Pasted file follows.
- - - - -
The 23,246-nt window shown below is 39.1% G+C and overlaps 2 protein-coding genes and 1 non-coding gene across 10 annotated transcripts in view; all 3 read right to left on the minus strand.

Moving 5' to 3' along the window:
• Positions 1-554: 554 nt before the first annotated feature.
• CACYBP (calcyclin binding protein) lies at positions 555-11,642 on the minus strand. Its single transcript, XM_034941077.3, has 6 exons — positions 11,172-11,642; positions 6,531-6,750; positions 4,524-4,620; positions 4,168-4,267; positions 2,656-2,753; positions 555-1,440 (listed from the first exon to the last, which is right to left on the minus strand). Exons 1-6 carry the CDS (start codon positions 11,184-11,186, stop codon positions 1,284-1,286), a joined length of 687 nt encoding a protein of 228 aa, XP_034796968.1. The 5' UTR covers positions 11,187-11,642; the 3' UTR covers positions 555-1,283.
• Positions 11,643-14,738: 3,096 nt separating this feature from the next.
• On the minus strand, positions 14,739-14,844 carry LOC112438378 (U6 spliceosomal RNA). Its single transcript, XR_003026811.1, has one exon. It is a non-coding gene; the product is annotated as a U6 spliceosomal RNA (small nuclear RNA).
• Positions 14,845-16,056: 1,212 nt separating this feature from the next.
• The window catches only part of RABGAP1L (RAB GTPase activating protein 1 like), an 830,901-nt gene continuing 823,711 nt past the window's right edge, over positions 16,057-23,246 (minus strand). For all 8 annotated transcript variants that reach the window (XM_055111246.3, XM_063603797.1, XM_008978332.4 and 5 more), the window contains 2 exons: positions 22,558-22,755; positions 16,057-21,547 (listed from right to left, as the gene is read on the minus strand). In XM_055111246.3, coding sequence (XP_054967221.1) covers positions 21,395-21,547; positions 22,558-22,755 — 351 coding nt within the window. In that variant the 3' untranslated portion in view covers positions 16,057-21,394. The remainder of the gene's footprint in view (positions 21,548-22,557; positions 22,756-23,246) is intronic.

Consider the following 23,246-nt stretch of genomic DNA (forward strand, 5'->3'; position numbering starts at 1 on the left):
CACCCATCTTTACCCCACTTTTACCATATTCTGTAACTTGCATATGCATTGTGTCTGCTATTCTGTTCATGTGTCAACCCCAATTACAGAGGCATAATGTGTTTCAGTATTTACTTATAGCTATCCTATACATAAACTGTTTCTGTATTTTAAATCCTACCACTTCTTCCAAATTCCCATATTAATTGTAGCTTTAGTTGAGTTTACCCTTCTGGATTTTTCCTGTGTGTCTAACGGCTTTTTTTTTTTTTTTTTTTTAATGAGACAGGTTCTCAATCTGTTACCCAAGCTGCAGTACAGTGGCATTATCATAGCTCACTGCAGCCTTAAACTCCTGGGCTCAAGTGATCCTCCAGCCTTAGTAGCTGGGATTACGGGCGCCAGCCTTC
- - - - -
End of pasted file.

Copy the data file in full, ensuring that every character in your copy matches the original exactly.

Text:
The 23,246-nt window shown below is 39.1% G+C and overlaps 2 protein-coding genes and 1 non-coding gene across 10 annotated transcripts in view; all 3 read right to left on the minus strand.

Moving 5' to 3' along the window:
• Positions 1-554: 554 nt before the first annotated feature.
• CACYBP (calcyclin binding protein) lies at positions 555-11,642 on the minus strand. Its single transcript, XM_034941077.3, has 6 exons — positions 11,172-11,642; positions 6,531-6,750; positions 4,524-4,620; positions 4,168-4,267; positions 2,656-2,753; positions 555-1,440 (listed from the first exon to the last, which is right to left on the minus strand). Exons 1-6 carry the CDS (start codon positions 11,184-11,186, stop codon positions 1,284-1,286), a joined length of 687 nt encoding a protein of 228 aa, XP_034796968.1. The 5' UTR covers positions 11,187-11,642; the 3' UTR covers positions 555-1,283.
• Positions 11,643-14,738: 3,096 nt separating this feature from the next.
• On the minus strand, positions 14,739-14,844 carry LOC112438378 (U6 spliceosomal RNA). Its single transcript, XR_003026811.1, has one exon. It is a non-coding gene; the product is annotated as a U6 spliceosomal RNA (small nuclear RNA).
• Positions 14,845-16,056: 1,212 nt separating this feature from the next.
• The window catches only part of RABGAP1L (RAB GTPase activating protein 1 like), an 830,901-nt gene continuing 823,711 nt past the window's right edge, over positions 16,057-23,246 (minus strand). For all 8 annotated transcript variants that reach the window (XM_055111246.3, XM_063603797.1, XM_008978332.4 and 5 more), the window contains 2 exons: positions 22,558-22,755; positions 16,057-21,547 (listed from right to left, as the gene is read on the minus strand). In XM_055111246.3, coding sequence (XP_054967221.1) covers positions 21,395-21,547; positions 22,558-22,755 — 351 coding nt within the window. In that variant the 3' untranslated portion in view covers positions 16,057-21,394. The remainder of the gene's footprint in view (positions 21,548-22,557; positions 22,756-23,246) is intronic.

Consider the following 23,246-nt stretch of genomic DNA (forward strand, 5'->3'; position numbering starts at 1 on the left):
CACCCATCTTTACCCCACTTTTACCATATTCTGTAACTTGCATATGCATTGTGTCTGCTATTCTGTTCATGTGTCAACCCCAATTACAGAGGCATAATGTGTTTCAGTATTTACTTATAGCTATCCTATACATAAACTGTTTCTGTATTTTAAATCCTACCACTTCTTCCAAATTCCCATATTAATTGTAGCTTTAGTTGAGTTTACCCTTCTGGATTTTTCCTGTGTGTCTAACGGCTTTTTTTTTTTTTTTTTTTTAATGAGACAGGTTCTCAATCTGTTACCCAAGCTGCAGTACAGTGGCATTATCATAGCTCACTGCAGCCTTAAACTCCTGGGCTCAAGTGATCCTCCAGCCTTAGTAGCTGGGATTACGGGCGCCAGCCTTC